Abstract

This article examines the rationale and implications of NATO’s missile defense program which was an appropriate, but problemmatic, response to collective defense requirements. By designing a theater-based missile defense in southeastern Europe, the United States has returned the question of credible collective defense back to NATO. The discussion provides a survey of the missile defense debates in NATO and the evolution of the concept under President Barack Obama. It then examines the challenge of constructively engaging Russia in the dynamics of NATO’s missile defense decisions and deployments. The analysis concludes with an overview of what this re-prioritization of collective defense in means for realigning America’s role in NATO.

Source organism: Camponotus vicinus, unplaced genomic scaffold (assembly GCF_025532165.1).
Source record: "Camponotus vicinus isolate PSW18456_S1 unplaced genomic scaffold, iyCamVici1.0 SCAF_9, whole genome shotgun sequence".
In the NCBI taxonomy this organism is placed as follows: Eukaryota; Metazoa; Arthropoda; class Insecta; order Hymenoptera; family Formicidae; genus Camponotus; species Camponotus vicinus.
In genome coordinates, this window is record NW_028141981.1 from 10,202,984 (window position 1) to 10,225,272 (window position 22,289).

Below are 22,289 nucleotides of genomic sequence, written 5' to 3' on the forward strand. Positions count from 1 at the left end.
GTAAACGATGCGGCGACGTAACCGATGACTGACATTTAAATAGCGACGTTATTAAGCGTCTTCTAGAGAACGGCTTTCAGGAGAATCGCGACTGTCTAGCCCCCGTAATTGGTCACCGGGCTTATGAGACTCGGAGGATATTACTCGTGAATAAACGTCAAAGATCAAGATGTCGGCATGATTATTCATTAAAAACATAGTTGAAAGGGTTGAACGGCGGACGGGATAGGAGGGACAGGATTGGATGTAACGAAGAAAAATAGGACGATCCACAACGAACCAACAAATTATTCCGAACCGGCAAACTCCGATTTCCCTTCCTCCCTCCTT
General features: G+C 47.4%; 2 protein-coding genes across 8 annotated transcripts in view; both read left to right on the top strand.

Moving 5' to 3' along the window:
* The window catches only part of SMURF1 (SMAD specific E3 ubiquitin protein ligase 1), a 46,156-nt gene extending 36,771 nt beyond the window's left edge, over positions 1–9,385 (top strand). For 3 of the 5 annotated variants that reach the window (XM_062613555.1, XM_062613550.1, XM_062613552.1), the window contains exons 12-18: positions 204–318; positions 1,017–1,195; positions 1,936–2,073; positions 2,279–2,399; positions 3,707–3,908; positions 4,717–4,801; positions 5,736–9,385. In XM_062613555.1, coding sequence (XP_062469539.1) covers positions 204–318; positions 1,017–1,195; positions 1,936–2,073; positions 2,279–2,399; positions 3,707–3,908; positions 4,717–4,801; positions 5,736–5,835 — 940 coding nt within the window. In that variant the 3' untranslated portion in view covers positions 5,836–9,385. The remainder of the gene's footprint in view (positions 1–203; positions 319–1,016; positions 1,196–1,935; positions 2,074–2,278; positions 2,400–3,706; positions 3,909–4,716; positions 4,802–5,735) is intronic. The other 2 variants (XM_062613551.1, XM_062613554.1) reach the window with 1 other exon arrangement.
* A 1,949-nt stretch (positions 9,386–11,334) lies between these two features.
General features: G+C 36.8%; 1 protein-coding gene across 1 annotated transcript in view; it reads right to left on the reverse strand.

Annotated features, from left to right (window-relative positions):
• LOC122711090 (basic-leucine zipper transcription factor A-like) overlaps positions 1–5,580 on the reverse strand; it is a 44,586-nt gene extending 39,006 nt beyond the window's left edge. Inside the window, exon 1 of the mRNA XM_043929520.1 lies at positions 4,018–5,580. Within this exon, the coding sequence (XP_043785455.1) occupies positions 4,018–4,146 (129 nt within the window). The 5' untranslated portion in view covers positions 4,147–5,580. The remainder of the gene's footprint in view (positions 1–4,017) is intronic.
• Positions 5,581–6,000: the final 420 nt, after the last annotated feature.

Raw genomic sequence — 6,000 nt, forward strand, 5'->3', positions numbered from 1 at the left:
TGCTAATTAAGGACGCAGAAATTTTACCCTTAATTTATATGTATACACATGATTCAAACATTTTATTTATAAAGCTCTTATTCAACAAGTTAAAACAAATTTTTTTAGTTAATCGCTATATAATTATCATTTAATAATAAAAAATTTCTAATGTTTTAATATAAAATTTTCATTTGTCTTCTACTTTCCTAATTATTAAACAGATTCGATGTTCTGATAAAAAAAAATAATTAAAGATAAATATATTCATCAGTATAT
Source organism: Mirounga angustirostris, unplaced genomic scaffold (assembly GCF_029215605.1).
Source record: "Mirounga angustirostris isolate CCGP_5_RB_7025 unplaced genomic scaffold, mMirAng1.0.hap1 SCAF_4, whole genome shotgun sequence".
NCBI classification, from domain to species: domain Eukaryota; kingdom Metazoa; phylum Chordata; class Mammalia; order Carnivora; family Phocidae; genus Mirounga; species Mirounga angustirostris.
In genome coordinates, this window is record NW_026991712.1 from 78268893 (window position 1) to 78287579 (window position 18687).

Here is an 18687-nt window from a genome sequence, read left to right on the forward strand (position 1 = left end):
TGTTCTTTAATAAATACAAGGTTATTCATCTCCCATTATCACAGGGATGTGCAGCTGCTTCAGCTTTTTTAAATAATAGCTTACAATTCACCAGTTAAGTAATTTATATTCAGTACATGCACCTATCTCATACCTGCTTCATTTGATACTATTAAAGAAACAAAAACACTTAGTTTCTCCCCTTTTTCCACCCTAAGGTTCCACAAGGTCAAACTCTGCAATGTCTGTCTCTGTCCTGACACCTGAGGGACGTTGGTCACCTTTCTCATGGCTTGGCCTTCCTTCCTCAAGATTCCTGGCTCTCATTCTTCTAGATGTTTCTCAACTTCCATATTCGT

Key Words

Missile defense, NATO, Iran, Turkey, Russia, containment, collective defense, alliances.

The Dilemma of Modern Collective Defense

Missile defense has been at the core of global security dilemmas since the advent of nuclear weapons and longrange ballistic missile delivery systems. During the Cold War, missile defenses were seen as undermining the nuclear balance between the United States and the Soviet Union. This was because missile defense can increase incentives to launch first-strike nuclear attacks if an enemy’s retaliatory response is survivable.